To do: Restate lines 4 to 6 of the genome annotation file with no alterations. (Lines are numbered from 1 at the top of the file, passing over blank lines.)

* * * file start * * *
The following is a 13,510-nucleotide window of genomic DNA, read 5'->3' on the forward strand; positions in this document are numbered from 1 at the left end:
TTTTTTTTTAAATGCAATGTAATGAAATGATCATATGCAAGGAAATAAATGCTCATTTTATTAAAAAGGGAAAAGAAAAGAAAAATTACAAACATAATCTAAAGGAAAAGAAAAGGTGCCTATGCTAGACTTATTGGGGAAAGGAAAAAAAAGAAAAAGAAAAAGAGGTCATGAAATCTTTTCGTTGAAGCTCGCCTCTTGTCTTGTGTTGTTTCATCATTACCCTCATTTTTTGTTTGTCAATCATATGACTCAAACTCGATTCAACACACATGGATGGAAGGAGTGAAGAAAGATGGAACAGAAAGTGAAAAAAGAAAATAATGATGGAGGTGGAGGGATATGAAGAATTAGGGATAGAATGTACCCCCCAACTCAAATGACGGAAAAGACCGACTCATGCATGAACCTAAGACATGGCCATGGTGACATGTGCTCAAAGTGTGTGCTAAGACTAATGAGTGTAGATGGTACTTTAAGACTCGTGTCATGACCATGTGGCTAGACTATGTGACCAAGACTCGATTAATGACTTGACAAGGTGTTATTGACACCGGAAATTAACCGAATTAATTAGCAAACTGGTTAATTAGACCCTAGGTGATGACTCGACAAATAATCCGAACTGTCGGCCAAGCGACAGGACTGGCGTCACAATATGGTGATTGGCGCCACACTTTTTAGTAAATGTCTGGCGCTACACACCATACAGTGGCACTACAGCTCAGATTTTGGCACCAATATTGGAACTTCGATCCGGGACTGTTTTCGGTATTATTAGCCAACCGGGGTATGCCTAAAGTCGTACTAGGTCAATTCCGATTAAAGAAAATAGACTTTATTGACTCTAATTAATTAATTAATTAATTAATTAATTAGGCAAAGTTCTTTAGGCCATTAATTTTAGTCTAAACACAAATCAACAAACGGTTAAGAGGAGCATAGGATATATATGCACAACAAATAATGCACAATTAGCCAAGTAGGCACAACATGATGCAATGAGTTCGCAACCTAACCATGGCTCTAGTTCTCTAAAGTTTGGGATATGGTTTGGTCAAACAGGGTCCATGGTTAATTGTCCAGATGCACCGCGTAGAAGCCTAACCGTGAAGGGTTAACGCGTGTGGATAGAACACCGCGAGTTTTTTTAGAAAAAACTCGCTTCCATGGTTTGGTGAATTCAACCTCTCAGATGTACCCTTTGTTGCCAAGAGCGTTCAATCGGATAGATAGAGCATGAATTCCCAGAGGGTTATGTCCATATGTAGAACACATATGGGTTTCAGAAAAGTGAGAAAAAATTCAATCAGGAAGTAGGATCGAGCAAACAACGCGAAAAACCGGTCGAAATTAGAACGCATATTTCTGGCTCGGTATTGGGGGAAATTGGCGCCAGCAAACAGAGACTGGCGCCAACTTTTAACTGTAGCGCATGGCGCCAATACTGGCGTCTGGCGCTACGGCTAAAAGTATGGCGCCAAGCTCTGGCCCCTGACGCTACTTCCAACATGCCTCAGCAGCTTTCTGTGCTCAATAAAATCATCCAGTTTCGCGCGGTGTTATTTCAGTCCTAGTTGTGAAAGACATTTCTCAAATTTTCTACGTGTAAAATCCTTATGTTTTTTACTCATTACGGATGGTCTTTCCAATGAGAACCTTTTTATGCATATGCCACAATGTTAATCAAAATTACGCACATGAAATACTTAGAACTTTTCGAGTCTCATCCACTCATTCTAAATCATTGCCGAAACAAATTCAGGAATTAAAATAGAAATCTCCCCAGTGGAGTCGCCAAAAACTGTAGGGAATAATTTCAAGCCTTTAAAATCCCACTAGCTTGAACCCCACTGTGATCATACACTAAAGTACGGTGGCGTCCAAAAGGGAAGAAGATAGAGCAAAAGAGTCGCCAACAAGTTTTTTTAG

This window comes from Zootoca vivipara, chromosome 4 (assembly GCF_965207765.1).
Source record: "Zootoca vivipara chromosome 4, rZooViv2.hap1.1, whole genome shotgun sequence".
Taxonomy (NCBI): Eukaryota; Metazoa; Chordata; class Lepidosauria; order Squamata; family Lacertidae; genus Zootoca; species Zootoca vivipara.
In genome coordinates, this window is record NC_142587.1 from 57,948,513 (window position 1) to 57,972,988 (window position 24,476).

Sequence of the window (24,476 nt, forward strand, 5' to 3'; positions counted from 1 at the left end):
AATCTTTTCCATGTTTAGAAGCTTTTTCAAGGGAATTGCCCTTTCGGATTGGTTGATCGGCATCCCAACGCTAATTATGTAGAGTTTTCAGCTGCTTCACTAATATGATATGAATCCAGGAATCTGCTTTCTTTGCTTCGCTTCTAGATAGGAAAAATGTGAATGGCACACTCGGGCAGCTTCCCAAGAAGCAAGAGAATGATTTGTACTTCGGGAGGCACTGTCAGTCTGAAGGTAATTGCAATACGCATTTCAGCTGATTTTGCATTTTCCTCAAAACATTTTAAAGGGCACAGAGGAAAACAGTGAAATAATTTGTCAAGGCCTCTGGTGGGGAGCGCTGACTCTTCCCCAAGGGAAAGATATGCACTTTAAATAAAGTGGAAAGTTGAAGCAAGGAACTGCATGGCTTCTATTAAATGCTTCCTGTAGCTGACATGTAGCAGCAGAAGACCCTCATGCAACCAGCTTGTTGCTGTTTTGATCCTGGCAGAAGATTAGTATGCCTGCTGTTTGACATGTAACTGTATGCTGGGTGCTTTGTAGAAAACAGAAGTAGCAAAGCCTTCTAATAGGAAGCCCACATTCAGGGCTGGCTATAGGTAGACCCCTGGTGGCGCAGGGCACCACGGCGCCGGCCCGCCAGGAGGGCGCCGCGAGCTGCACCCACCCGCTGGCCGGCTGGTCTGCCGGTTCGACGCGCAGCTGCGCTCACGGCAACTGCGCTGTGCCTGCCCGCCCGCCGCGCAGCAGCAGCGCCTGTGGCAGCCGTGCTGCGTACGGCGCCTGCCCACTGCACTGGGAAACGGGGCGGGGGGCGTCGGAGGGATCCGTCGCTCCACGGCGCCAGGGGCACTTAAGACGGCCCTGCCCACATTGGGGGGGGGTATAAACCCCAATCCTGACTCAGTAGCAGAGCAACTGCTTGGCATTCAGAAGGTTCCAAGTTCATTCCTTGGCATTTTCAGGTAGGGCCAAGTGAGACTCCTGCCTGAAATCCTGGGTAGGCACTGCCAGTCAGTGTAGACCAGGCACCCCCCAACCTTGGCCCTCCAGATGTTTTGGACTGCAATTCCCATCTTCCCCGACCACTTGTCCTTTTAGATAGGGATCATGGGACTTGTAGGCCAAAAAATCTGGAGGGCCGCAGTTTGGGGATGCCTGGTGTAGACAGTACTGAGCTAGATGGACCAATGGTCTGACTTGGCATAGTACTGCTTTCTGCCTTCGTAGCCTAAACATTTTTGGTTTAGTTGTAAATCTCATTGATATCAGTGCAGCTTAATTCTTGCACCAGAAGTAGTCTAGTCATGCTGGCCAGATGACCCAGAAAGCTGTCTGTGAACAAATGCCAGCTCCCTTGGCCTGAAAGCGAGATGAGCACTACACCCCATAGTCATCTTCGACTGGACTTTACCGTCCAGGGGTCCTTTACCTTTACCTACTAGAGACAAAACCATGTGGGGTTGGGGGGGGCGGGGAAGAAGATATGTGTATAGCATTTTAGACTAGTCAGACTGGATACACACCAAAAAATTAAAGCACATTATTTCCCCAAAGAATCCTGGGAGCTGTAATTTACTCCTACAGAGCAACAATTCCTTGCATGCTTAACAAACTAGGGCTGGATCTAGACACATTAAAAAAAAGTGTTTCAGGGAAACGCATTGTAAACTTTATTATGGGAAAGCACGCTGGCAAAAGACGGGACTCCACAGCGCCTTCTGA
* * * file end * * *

Source record: "Zootoca vivipara chromosome 4, rZooViv2.hap1.1, whole genome shotgun sequence".
Taxonomy (NCBI): Eukaryota; Metazoa; Chordata; class Lepidosauria; order Squamata; family Lacertidae; genus Zootoca; species Zootoca vivipara.
In genome coordinates, this window is record NC_142587.1 from 57,948,513 (window position 1) to 57,972,988 (window position 24,476).